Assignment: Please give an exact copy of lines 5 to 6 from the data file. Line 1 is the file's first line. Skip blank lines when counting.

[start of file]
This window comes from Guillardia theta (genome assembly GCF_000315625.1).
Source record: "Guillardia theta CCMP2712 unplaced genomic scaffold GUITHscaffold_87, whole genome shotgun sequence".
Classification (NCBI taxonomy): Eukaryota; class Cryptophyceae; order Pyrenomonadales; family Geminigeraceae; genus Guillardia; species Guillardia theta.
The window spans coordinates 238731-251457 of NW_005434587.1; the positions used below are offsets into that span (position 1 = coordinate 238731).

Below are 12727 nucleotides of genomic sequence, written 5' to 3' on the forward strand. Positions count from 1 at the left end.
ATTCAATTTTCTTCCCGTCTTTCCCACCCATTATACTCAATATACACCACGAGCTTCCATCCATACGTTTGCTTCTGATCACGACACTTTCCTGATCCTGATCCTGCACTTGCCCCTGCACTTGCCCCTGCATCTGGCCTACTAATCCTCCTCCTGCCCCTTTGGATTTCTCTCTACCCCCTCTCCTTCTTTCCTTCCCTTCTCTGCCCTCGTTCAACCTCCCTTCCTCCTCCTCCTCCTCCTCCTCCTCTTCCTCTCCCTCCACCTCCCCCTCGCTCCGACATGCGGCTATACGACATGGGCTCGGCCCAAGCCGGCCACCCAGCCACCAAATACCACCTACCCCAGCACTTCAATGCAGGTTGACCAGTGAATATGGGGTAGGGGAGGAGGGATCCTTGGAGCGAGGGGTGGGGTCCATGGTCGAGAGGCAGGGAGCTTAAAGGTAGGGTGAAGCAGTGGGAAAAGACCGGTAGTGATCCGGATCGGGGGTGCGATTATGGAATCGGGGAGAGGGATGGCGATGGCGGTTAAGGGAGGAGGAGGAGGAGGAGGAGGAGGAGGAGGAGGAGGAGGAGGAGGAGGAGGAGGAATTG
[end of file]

Below are 12727 nucleotides of genomic sequence, written 5' to 3' on the forward strand. Positions count from 1 at the left end.
ATTCAATTTTCTTCCCGTCTTTCCCACCCATTATACTCAATATACACCACGAGCTTCCATCCATACGTTTGCTTCTGATCACGACACTTTCCTGATCCTGATCCTGCACTTGCCCCTGCACTTGCCCCTGCATCTGGCCTACTAATCCTCCTCCTGCCCCTTTGGATTTCTCTCTACCCCCTCTCCTTCTTTCCTTCCCTTCTCTGCCCTCGTTCAACCTCCCTTCCTCCTCCTCCTCCTCCTCCTCCTCTTCCTCTCCCTCCACCTCCCCCTCGCTCCGACATGCGGCTATACGACATGGGCTCGGCCCAAGCCGGCCACCCAGCCACCAAATACCACCTACCCCAGCACTTCAATGCAGGTTGACCAGTGAATATGGGGTAGGGGAGGAGGGATCCTTGGAGCGAGGGGTGGGGTCCATGGTCGAGAGGCAGGGAGCTTAAAGGTAGGGTGAAGCAGTGGGAAAAGACCGGTAGTGATCCGGATCGGGGGTGCGATTATGGAATCGGGGAGAGGGATGGCGATGGCGGTTAAGGGAGGAGGAGGAGGAGGAGGAGGAGGAGGAGGAGGAGGAGGAGGAGGAGGAGGAGGAATTG